“That is a day I will never forget,” continues Duritsch. “I was ecstatic, and even a little surprised that the court would come out 5-4 in favor of that decision.” Chuck Duritsch and his husband Don Yeazell, who recently retired, were actually married three years ago on April 19th in New York City. They were forced to travel to New York because at the time same sex marriages were not legally available or recognized in Ohio. “We’ve been together for 18 years this past April. We got married at City Hall in New York, and we had a small reception for friends and family at a dim sum restaurant in Chinatown. We have a commitment between the two of us. We don’t need that piece of paper—but we felt that this was such an important issue. We got married not long after California passed Proposition 8, which got rid of gay marriage, and I just felt like we had to make a statement. I feel we’re a normal couple—we’re not extreme on any end, but I just felt like we needed to make that statement. We planned our wedding for nine months, and we honestly didn’t think, at the time, that it would be legal for long in New York, either.”

For many couples, the desire to have their union recognized by the state stems in part from a fear about what might happen should one partner suddenly get sick or pass away. Too often in the past, family members and other legally recognized next-of-kin were able to step in during illnesses and prevent even long-term same sex partners from visiting their loved ones in the hospital or making any healthcare-related decisions. Many times property and even residences were taken away from surviving partners by family members of the deceased. For Duritsch, an ugly past experience along those same lines certainly influenced his desire to be legally married.

“I personally had that experience. My first partner—the reason I moved to Dayton was to be with him and, coincidentally, his name was also Don—we were together for 10 years. He had a short illness and passed away fairly suddenly. Luckily we did have a will and insurance, but the day after his memorial service a county sheriff’s deputy showed up at our home with his mother. They wanted a copy of the will—she wouldn’t talk to me, but she wanted a copy of his will. They were saying it was her house, which obviously it wasn’t—she wanted his possessions, which were half mine, so it was really a devastating experience, especially so soon after his sudden death. I never thought I was going to be in another relationship after that, honestly, but I didn’t want something like that to ever happen again.”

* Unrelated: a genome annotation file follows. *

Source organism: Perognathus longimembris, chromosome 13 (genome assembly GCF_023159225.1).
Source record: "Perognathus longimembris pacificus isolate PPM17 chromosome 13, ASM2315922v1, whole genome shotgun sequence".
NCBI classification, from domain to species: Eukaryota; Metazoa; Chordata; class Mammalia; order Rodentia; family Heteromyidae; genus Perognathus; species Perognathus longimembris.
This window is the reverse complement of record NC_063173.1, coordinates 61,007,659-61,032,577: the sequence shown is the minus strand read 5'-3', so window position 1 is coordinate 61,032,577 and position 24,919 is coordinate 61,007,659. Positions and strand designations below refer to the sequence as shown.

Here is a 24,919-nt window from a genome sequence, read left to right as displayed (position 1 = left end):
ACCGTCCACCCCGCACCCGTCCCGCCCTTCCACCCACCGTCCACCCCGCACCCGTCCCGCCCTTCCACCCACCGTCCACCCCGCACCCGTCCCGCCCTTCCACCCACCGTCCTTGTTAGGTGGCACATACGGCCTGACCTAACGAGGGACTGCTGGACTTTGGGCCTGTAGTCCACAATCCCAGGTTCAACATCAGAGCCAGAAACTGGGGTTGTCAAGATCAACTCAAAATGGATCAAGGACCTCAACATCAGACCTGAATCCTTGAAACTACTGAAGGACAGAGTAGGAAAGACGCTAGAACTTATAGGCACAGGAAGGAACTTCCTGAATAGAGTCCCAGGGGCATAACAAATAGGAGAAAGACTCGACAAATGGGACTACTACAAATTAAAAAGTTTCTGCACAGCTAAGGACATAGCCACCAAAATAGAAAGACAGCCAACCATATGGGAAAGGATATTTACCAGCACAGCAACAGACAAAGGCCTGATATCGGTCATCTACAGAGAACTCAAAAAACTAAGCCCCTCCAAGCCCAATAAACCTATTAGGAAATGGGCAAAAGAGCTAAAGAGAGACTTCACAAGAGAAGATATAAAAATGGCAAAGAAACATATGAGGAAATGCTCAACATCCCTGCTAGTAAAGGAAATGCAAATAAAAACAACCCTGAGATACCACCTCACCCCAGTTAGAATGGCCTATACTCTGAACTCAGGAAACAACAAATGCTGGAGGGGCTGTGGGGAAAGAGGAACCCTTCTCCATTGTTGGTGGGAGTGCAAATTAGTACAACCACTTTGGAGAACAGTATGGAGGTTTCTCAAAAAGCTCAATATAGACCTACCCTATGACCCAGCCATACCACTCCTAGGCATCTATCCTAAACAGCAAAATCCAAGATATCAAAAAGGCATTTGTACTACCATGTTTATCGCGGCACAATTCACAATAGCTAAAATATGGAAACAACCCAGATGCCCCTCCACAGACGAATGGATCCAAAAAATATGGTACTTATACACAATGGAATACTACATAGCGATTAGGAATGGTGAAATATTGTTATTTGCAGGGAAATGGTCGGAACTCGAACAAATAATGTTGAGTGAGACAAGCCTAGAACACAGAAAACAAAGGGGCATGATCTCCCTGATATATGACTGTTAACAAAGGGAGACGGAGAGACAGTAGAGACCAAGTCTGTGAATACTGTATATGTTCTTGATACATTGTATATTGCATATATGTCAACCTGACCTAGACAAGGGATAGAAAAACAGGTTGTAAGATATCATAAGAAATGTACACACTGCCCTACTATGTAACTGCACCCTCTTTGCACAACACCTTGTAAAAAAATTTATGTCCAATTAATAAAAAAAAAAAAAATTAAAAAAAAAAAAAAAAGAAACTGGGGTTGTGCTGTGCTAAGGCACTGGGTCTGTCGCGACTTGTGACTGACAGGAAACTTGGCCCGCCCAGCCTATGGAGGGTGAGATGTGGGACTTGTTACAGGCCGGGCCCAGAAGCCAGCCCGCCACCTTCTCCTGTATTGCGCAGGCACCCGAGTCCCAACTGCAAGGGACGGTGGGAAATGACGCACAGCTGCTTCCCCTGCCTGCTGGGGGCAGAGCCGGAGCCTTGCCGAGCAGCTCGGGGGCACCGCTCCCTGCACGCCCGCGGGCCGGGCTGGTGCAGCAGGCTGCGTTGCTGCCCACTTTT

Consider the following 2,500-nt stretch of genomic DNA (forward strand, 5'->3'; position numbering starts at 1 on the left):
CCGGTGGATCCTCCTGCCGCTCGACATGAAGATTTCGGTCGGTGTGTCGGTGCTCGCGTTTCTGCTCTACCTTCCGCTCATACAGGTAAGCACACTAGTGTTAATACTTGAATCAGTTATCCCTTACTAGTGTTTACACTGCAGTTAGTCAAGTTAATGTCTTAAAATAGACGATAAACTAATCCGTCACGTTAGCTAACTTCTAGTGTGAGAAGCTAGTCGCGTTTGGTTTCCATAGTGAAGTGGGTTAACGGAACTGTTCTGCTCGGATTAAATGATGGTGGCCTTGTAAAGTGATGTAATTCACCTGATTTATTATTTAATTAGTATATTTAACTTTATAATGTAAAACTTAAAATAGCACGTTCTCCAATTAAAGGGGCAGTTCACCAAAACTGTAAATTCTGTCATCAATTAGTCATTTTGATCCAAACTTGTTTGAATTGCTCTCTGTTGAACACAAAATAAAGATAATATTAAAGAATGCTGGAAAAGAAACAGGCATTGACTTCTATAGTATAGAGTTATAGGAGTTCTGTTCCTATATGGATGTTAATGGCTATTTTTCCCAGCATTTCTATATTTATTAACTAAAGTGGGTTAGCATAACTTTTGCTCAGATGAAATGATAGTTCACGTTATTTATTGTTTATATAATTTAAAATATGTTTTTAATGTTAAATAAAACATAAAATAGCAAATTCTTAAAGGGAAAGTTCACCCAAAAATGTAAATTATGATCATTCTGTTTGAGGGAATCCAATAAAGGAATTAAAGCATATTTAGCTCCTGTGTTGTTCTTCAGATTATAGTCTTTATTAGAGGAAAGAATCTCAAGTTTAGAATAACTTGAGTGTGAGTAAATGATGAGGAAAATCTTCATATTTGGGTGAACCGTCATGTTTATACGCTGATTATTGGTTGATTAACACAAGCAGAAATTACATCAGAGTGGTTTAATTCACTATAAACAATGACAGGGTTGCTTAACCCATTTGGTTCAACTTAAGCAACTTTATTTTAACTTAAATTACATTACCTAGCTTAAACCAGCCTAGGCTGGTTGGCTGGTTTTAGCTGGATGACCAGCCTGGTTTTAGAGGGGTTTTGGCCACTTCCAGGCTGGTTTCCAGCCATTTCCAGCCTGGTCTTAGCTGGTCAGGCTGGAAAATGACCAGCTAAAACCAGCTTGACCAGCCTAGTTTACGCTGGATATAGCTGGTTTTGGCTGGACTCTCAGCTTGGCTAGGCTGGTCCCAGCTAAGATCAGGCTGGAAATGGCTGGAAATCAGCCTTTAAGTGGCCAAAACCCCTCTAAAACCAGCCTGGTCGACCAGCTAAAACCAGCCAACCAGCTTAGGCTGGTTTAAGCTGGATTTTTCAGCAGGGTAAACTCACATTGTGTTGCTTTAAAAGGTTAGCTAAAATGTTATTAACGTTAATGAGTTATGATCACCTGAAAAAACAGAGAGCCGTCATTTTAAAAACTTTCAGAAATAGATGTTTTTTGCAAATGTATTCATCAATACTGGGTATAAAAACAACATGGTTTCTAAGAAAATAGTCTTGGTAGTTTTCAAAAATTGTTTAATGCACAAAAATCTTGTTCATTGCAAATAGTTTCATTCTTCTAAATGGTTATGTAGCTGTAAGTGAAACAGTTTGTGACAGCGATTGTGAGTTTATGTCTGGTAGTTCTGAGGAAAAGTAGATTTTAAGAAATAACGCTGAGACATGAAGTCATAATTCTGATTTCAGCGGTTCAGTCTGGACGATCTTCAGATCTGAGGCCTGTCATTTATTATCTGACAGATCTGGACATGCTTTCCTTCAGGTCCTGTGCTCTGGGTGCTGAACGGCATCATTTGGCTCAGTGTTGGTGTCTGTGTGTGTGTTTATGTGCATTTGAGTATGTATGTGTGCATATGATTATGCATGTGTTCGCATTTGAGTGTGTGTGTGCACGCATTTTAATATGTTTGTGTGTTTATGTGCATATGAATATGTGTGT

Chuck pauses before continuing.

“When I took the job at the library, and found out they offered benefits to same sex couples, which they offered even before the ruling, Don and I were already married. Don was ready to retire, his company was downsizing, and there was an opportunity for Don to take an early retirement and still have affordable healthcare through my employer. We were so thankful for that.”

Melissa Moore, who works, appropriately enough, in supplier diversity and sustainability, married her wife Veronica in Indiana on July 25, 2015, less than a month after the ruling.

“We got engaged in November of 2014,” Moore says. “Veronica actually proposed to me. We knew we lived in a conservative state, here in Ohio—not that Indiana is much better, but for same-sex marriage at the time, it was. So we looked, and we wanted to find the closest place we could get where it was legal. We considered Chicago, because we felt it was more liberal there, but we finally decided on Indianapolis because it was legal there and only two hours away. So we started planning anyway.”

“Neither of us are from Indianapolis, or has any family there,” Moore continues. “But we went and found a venue—we started getting irritated, because we went to some venues and you could tell it just wasn’t for us. So we parked on the side of the road and just started to Google ‘wedding venues,’ and we found the perfect venue, and they were so accepting from the moment we walked in the door. We could tell they just weren’t treating us any different, so it really ended up being perfect.